A big part of my job involves discussing volatility and explaining that implied volatility for stock options tends to anticipate a stock price move while the volatility levels associated with index options is a bit more reactionary. Looking at the VIX curve below it appears that VIX may have been a bit elevated going into last week based on the employment number from Friday. That number was sort of a non-event as far as market reactions go and VIX dropped much like the volatility of an equity option post earnings.
A VIX option trade that was initiated on Thursday, before the Friday report, was bullish on VIX (bearish for stocks) and looked to February expiration. A trader came in and bought 110,000 VIX Feb 16 Calls and sold 110,000 VIX Feb 20 Calls. He wasn’t done with just these two call trades as he also sold 110,000 VIX Feb 13 Puts which resulted in a net cost of 0.14 per contract (in non-commission dollar terms this was 0.14 x 100 x 110,000) $1,540,000. The payout diagram appears below to clear this up a bit.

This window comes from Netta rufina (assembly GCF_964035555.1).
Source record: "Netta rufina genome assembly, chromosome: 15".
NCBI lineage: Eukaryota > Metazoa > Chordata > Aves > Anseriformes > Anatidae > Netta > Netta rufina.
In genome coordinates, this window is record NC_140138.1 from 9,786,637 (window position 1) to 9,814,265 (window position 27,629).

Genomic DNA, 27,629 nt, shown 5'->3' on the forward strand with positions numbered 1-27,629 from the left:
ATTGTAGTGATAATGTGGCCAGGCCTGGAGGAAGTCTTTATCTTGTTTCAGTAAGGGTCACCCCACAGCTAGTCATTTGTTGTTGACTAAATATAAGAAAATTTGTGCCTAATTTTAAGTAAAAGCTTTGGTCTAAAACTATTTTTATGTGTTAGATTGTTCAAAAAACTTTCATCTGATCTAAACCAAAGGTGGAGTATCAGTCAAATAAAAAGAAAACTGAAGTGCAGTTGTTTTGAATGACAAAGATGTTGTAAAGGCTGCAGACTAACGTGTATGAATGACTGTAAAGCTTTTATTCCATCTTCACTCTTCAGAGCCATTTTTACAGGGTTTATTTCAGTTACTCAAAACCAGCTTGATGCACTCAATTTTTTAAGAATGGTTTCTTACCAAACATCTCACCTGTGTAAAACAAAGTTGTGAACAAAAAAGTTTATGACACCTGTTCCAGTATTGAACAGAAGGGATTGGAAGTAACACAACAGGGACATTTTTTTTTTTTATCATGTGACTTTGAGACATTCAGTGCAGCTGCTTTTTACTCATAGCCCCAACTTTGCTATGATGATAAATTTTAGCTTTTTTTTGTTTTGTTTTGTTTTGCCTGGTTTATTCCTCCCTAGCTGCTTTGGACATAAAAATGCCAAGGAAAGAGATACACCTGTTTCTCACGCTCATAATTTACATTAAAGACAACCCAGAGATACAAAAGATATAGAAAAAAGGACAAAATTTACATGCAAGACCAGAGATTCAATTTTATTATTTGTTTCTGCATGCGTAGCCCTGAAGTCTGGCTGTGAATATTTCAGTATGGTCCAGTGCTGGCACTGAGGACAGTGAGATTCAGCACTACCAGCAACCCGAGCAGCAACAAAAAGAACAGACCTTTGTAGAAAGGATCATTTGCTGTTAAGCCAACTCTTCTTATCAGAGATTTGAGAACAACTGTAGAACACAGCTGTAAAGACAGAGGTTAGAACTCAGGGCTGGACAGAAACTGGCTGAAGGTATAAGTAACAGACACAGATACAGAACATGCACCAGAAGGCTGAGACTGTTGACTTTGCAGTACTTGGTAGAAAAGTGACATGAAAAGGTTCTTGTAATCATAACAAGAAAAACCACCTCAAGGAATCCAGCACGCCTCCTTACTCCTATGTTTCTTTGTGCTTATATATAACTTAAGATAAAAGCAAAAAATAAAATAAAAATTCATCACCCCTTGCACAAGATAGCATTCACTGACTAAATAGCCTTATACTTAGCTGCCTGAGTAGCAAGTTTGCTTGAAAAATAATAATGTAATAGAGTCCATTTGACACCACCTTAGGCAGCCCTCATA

I highlighted the VIX index and February VIX futures pricing from Thursday’s close. Note that the best case scenario is a volatility spike that puts VIX over 20.00 at February expiration. VIX over 20.00 at February expiration would result in the spread being worth $44,000,000 (4.00 x $100 x 110,000) and a profit of $42,460,000. VIX between 16.14 (breakeven) and 20.00 would result in a partial profit and in the small space between 16.00 and 16.14 the trade results in partial loss as the long VIX 16 Call would have a little value to offset the initial cost. VIX between 13.00 and 16.00 and the trade loses that initial cost of $1,540,000. The real risk for this trade is VIX under 13.00 – at that point the call options expire, but the short VIX Feb 13 Put starts to work against the trader. For example, if the trade is held to expiration, VIX settlement at 12.00 would results in a debit of $11,000,000.